Marin Sorescu

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Marin Sorescu (Romanian pronunciation: [maˈrin soˈresku]; 29 February 1936 - 8 December 1996) was a Romanian poet, playwright, and novelist.

Marin Sorescu was a poet, playwright, prose writer, essayist and translator. His works were translated into more than 20 countries, and the total number of his books that were published abroad rises up to 60 books. He has also been known for his painting, and he opened many art exhibits in Romania and abroad. He occupied the position of Minister of Culture within the Nicolae Văcăroiu Cabinet, without being a member of any political party, after the Romanian revolution of 1989 (from 25 November 1993 to 5 May 1995).


Born to a family of farmworkers in Bulzești, Dolj County, Sorescu graduated from the primary school in his home village. After that he went to the Buzesti Brothers High School in Craiova, after which he was transferred to the Predeal Military School. His final education was at the University of Iaşi, where, in 1960, he graduated with a degree in modern languages. His first book, a collection of parodies in 1964 entitled Singur printre poeţi ("Alone Among Poets"), was widely discussed. He himself called them "sarcastic and awkward". Ten volumes of poetry and prose followed, having a very rapid ascension in the world of literary, as a poet, novelist, playwright, essayist. He grew so popular that his readings were held in football stadiums. In 1971, he was a resident of the International Writing Program at the University of Iowa.

On his poetry, Sorescu said, with characteristic irony: "Just as I can't give up smoking because I don't smoke, I can't give up writing because I have no talent." He often claimed a sense of alienation, saying "the spoken word is a crossed frontier. By the act of saying something, I fail to say many other things." On censorship, he said, after his last, post-1989 Revolution volumes were delayed, "we have won our freedom, so I mustn't complain. O censors, where are you now?"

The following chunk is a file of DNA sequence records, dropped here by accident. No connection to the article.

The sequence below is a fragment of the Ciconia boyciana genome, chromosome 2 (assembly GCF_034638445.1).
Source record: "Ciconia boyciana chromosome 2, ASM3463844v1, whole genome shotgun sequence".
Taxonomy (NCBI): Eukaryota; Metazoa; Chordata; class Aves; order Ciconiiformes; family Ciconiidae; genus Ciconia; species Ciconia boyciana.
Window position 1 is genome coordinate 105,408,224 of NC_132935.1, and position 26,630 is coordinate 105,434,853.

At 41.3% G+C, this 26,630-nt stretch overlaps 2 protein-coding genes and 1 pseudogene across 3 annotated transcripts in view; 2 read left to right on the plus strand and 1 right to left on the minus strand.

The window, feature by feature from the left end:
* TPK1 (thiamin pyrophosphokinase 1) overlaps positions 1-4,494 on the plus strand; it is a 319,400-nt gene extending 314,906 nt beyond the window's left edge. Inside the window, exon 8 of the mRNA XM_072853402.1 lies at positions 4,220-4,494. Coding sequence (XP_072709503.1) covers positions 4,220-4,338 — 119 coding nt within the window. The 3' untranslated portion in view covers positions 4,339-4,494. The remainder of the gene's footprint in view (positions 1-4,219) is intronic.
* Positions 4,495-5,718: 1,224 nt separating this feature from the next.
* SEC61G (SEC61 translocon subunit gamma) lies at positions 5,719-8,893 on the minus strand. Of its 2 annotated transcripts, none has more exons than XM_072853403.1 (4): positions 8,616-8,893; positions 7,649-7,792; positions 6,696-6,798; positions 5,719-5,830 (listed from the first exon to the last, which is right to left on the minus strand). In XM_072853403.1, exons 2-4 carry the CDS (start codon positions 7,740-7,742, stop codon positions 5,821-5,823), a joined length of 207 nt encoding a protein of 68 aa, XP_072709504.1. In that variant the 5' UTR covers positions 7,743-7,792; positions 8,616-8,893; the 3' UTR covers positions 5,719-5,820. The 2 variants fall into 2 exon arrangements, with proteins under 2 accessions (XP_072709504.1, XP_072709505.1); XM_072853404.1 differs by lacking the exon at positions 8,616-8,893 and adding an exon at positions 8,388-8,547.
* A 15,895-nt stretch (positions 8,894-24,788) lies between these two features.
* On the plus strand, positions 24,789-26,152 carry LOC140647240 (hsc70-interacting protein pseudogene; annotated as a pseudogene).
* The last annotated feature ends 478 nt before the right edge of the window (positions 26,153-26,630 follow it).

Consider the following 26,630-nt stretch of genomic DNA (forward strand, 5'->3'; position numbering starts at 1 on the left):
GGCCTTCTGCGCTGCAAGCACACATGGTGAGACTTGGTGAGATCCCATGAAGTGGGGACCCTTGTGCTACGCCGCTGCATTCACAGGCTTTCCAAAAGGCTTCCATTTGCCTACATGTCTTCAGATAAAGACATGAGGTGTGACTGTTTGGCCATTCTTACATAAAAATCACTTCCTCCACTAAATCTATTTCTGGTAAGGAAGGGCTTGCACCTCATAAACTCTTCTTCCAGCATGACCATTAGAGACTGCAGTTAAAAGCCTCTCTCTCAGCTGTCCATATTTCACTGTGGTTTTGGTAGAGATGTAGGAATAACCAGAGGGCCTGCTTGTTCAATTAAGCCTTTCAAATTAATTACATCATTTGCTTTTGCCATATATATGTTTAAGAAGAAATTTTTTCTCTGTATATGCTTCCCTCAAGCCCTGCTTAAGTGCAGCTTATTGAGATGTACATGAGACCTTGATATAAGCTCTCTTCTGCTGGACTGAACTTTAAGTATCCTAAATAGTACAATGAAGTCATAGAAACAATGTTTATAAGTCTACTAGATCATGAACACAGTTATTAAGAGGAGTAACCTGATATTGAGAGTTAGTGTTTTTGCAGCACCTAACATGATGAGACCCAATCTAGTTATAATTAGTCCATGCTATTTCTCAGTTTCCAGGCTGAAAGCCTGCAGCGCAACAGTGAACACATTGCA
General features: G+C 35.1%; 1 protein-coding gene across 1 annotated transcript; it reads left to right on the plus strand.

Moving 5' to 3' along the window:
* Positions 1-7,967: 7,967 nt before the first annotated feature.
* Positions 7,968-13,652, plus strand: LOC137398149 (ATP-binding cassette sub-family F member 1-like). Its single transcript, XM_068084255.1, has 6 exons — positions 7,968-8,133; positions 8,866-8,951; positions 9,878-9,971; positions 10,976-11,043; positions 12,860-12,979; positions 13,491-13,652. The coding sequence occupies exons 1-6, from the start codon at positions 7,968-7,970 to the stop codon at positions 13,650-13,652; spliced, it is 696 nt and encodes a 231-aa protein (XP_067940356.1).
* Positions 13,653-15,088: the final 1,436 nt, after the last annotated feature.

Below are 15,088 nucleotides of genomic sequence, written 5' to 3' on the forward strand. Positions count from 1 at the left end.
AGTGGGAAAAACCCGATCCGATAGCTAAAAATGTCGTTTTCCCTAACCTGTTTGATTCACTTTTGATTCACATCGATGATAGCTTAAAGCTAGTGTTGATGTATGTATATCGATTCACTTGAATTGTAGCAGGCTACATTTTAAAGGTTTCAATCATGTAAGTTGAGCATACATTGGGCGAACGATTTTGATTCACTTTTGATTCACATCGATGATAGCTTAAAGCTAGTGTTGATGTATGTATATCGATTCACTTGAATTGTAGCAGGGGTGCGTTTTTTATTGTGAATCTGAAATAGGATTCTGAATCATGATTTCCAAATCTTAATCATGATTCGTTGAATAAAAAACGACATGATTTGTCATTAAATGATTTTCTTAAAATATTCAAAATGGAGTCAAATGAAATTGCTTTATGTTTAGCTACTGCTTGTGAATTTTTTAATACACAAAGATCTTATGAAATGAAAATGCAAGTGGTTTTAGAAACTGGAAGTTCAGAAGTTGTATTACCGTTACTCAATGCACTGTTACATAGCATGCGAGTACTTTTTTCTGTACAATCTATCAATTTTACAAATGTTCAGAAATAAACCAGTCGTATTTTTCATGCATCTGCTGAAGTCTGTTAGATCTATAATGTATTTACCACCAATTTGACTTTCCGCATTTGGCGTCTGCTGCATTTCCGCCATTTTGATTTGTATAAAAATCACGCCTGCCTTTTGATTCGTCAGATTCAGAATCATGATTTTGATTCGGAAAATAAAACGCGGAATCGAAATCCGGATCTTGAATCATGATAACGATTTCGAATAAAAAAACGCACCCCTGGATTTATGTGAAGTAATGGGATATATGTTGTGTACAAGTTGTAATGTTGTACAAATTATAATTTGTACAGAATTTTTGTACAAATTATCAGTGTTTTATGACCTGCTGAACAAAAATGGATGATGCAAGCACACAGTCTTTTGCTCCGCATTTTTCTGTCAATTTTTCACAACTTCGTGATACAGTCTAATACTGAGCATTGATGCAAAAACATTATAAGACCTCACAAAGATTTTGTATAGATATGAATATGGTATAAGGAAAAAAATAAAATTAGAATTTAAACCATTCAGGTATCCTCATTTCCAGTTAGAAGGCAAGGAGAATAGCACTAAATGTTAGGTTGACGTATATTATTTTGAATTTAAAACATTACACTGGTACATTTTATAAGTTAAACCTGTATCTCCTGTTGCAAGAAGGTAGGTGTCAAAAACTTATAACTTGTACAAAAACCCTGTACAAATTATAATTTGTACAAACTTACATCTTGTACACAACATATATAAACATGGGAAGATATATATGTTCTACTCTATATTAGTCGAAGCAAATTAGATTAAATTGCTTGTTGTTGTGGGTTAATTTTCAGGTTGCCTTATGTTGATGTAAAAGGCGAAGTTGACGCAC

Sorescu's collection of Censored Poems comprised poems could not be published until the end of the Nicolae Ceauşescu Communist dictatorship; of these, the best known is House under surveillance.

Iona, the play written by Marin Sorescu and first published in 1968 is a true masterpiece. The biblical myth says the prophet Iona was swollen by a whale.[1] In his play, Sorescu takes the story further and imagines what happens to Iona while he was inside the whale. "The most terrible part of the play is when Iona loses his echo", writes Sorescu in the foreword of this play. "Iona was alone, but his echo was whole. He shouted: Io-na, and his echo answered: Io-na. Then, it remained just half of the echo. He shouted Io-na, but all he could hear was Io. Io, in some ancient language, means me".[2] Iona was played to a full house in Bucharest in 1969, but the tragedy was quickly withdrawn, because its content was considered too controversial.[3]

He disappointed some of his admirers by allowing himself to be made Minister of Culture by the unpopular National Salvation Front government between 1993 and 1995.

Ill with cirrhosis and hepatitis, he died from a heart attack at the Elias Hospital in Bucharest, aged 60.


He was also nominated to the Nobel Prize in Literature.


See also[edit]


  • Hands Behind My Back: Selected Poems, trans. Gabriela Dragnea, Adriana Varga, & Stuart Friebert (Oberlin College Press, 1991). ISBN 0-932440-58-4
  • The Vintage Book of Contemporary World Poetry, edited by J.D. McClatchy, pg. 219.